Race and Poverty in Latin America: Addressing the Development Needs of African Descendants

Latin America has made solid economic strides over the past two decades in terms of sustained economic growth, increasing average income levels and decreasing average infant mortality rates. However, these improvements do not share the full development picture. There has been widespread concern that despite these gains Latin American nations should be progressing more quickly -- often leading to comparisons with Asia and, in more insidious moments, to an oversimplified discussion of Latin America merely having a culture that does not lead itself to development. What is rarely mentioned is that most of the region's nations still confront deeply seated racial inequality and discrimination that impacts all aspects of economic and social life. These problems of inequality must be addressed and resolved in order to deepen and sustain opportunities for large segments of the population. Ending racial discrimination in order to fully incorporate African descendant citizens, who account for 30 per cent of the region's population but make up more than half of the poor, is one of the most pressing tasks facing the Hemisphere.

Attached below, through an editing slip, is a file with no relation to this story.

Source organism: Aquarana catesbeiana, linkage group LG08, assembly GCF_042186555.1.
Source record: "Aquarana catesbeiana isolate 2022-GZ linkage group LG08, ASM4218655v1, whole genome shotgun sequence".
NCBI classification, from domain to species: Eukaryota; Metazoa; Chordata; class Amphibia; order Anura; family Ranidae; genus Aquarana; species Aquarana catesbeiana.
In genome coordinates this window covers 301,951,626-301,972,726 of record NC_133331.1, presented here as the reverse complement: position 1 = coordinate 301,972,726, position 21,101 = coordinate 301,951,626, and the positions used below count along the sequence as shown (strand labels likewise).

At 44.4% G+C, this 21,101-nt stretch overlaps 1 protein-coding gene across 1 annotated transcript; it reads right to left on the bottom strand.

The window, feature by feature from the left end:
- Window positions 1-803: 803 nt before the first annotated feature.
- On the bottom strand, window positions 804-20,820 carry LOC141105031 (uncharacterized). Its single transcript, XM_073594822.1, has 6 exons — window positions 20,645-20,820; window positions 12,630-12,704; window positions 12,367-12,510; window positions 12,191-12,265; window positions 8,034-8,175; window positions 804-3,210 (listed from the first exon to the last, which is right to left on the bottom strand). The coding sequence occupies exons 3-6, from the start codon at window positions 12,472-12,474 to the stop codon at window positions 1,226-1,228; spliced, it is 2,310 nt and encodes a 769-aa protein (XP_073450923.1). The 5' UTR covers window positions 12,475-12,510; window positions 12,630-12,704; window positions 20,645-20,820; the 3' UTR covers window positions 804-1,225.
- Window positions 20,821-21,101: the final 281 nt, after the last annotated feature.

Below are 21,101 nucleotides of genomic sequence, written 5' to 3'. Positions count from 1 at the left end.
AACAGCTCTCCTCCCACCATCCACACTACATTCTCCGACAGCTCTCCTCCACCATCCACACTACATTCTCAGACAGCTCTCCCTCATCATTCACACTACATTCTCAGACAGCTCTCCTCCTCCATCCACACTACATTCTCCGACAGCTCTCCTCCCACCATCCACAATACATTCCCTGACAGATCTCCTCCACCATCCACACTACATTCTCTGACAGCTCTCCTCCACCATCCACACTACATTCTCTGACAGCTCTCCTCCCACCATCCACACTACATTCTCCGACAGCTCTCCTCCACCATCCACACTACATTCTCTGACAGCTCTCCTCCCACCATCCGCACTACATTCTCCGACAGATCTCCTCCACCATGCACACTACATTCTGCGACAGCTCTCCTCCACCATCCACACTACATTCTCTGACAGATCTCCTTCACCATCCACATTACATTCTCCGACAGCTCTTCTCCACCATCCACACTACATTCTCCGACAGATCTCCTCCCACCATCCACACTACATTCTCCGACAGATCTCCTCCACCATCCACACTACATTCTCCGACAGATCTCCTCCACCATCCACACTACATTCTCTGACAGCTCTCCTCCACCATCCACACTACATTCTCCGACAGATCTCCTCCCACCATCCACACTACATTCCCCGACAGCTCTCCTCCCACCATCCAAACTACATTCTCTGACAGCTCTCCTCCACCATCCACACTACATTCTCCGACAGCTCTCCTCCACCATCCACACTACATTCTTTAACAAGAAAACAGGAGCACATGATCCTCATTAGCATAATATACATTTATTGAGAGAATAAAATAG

Data illustrates that race continues to be one of the most persistent predictors of poverty in the Americas, which is particularly troubling because African descendant populations tend to speak their nation's language as their mother tongues -- whether it is Spanish or Portuguese -- and are in close proximity to urban, coastal, port or mining areas, which tend to be centres for employment and economic growth opportunities. A targeted approach to eliminating racial gaps is needed to combat discrimination and lack of access to opportunities for these large communities.

There are an estimated 150 million African descendants in Latin America, according to the World Bank in 2006, which makes blacks the largest marginalized racial or ethnic group. In contrast, there are approximately 28 million indigenous peoples in Latin America, according to 2007 estimates, also from the World Bank. This makes the African descendant population five times larger than the indigenous population. International attention to the important needs of indigenous populations in Latin America has been widespread for the past twenty years. International institutions have set up targeted indigenous peoples' funds, and donor organizations have developed long-standing relationships to financially sustain the indigenous movement and their organizations.